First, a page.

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Aaron May doesn’t make or break in a sold-out show


On a hot Memorial Day weekend in New York City, a crowd of hundreds queued up around Irving Place and East 16th St to wait to get into Irving Plaza. That night’s entertainment was a collection of rappers from Houston’s M.I.A (or Move in the AM – named for their wake-up and grind mentality) headlined by their powerhouse, Aaron May. The doors for the show were set to open at 7 pm and while there is no official word as to when the headliner would play, the buzz in the line was that he should come out somewhere around 9 pm While the spring breeze cooled the sultry evening air and the die-hard-fans took pictures in front of the matte purple SUV parked in front of the venue that has become a symbol for May (the rapper not the month) the line continued to grow for the half hour I stood watching, waiting for doors and stretched long around the corner and down the block. The sold-out crowd came prepared to stand and wait for however long to see their favorite artist.

Doors at the venue opened promptly at 7 pm and the staff moved everyone in quickly and efficiently while holding the sanctity of the line, something every New Yorker cherishes in a security staff. The woman checking IDs in my line had a compliment for everyone whose IDs she checked and she sent each of us off with a genuine “Have a great show!” As I walked in, I found the pit filled to the brim but the bar area felt like a ghost town. Having parked there I glanced up to the second-floor balcony that rimmed and overlooked the pit and saw security looking down from their makeshift panopticon with blinding flashlight beams lighting up anyone who was sparking a lighter. Another team member would follow the beam of light and throw out the culprits. Later in the evening, the DJ made an announcement that the show would be shut down if the crowd didn’t stop smoking inside. The added security, the empty bar line, and the harsh no-smoking protocols seemed to all point to the younger audience in the crowd.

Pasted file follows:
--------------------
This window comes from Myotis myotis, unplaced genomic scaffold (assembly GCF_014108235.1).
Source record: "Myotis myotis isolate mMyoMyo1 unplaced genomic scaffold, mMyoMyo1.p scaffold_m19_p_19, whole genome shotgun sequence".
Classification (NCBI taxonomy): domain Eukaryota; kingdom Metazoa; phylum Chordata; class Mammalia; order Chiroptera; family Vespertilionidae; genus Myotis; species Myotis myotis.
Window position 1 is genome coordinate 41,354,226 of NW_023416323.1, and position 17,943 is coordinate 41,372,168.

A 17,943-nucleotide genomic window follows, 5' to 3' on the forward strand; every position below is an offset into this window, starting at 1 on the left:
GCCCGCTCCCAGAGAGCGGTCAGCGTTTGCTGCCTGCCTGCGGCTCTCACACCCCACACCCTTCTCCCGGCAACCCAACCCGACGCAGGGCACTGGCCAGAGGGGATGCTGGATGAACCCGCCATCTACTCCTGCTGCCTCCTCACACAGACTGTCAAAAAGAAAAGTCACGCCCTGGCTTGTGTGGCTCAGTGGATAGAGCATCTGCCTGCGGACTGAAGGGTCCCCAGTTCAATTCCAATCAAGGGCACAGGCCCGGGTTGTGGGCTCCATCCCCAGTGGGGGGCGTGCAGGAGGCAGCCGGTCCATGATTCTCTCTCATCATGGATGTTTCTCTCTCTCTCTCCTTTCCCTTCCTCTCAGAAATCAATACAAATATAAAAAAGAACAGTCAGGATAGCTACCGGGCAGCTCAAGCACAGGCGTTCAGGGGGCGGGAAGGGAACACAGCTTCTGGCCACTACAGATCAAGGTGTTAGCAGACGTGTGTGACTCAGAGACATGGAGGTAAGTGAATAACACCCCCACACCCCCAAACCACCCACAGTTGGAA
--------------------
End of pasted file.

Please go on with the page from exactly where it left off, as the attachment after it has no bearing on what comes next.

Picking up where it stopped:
The Houston-based Rapper and Producer came to fame on the back of the Music Video for his song “Ride”. The song and video came out when May was just 17 years old living in Houston’s Alief neighborhood. His music has a spiritual connection to youth and identity which seems to resonate with his primarily younger crowd. Traditionally his beats have avoided stereotypical trap sounds and have had a more instrumental and melodic focus. His flow resembles that of J. Cole who uses a lot of pattern-based rhyme schemes that give more focus to vocals and emphasize the final words of each line. May’s sound is beginning to evolve as his most recent single “My Bad” showcases. One audience member described the change in his sound as becoming more “mainstream”. Regardless of how you might feel about his musical evolution, his change in sound, the dropping of his most recent single, and completing a North American tour (which saw him sell out nearly half of his shows) could be a sign of a new album to come, first since 2022.

May came out at around 9:15 pm after an hour-long opening set from their touring DJ and a few other MIA talents. The openers consisted of Lou XIII, Young Zvck, and Jay Millz. Each performed for about 10 minutes and then gave way to a few more party-hit DJ tracks before the entire group left the stage to have a few shots and say hello to some of their crew on the balcony.

The audience waited eagerly for their hero to take the stage, prompted three times by the now-returned DJ to chant for Aaron May. When May finally did, the crowd lost their minds. The moment May stepped out on stage, the pit snapped closed like the doors of a 2 train. The entire crowd surged forward to fill every vacant space in the pit and get as close to their star as they could. May came out with his entourage in tow and they created a semicircle around him for the entire show like a Greek chorus. He had photographers, videographers, rappers, friends, and the like supporting and hyping him up as he went.

May performed using a mix of canned and live vocals that left a little to be desired. His presence on stage is electric; he has the clothes, the hair, the jewelry, the swagger, the eye, and most importantly, the talent to easily command an audience. Despite this, he leaned on the crutch of the canned vocal track heavily which took away from his ability to showcase all that he had to offer. One the biggest highlights of the performance, a mark that exemplifies his raw eye for a vibe, was his inclusion of a live guitar player. He was the only accompanying musician in attendance besides the DJ and he played through nearly every song with the rapper. The addition was subtle but it made a difference to both the atheism of the show and to the musicality which thrived on an injection of life.

May is wrapping up his first North American tour on June, 8th in Phoenix, Arizona. Keep your eyes peeled for his next album and keep an eye on MIA as they continue to grow in Houston.

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